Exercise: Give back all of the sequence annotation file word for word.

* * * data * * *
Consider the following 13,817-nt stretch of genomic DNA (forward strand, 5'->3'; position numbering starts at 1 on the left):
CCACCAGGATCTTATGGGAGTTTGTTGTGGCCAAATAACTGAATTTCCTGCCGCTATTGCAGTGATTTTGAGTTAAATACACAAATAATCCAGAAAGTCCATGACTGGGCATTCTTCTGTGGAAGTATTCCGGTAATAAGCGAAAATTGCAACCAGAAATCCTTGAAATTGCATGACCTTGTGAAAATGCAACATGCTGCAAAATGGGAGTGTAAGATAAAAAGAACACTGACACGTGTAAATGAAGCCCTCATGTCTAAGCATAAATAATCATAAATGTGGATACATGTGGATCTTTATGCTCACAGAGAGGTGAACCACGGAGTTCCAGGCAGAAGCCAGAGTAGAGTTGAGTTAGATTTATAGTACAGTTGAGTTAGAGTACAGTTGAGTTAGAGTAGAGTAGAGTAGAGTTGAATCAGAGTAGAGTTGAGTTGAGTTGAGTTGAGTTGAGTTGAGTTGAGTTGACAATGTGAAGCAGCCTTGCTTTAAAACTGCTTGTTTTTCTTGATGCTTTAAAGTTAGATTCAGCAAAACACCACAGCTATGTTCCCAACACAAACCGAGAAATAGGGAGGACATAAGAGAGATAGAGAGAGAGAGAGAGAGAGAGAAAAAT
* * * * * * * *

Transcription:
Consider the following 13,817-nt stretch of genomic DNA (forward strand, 5'->3'; position numbering starts at 1 on the left):
CCACCAGGATCTTATGGGAGTTTGTTGTGGCCAAATAACTGAATTTCCTGCCGCTATTGCAGTGATTTTGAGTTAAATACACAAATAATCCAGAAAGTCCATGACTGGGCATTCTTCTGTGGAAGTATTCCGGTAATAAGCGAAAATTGCAACCAGAAATCCTTGAAATTGCATGACCTTGTGAAAATGCAACATGCTGCAAAATGGGAGTGTAAGATAAAAAGAACACTGACACGTGTAAATGAAGCCCTCATGTCTAAGCATAAATAATCATAAATGTGGATACATGTGGATCTTTATGCTCACAGAGAGGTGAACCACGGAGTTCCAGGCAGAAGCCAGAGTAGAGTTGAGTTAGATTTATAGTACAGTTGAGTTAGAGTACAGTTGAGTTAGAGTAGAGTAGAGTAGAGTTGAATCAGAGTAGAGTTGAGTTGAGTTGAGTTGAGTTGAGTTGAGTTGAGTTGACAATGTGAAGCAGCCTTGCTTTAAAACTGCTTGTTTTTCTTGATGCTTTAAAGTTAGATTCAGCAAAACACCACAGCTATGTTCCCAACACAAACCGAGAAATAGGGAGGACATAAGAGAGATAGAGAGAGAGAGAGAGAGAGAGAAAAAT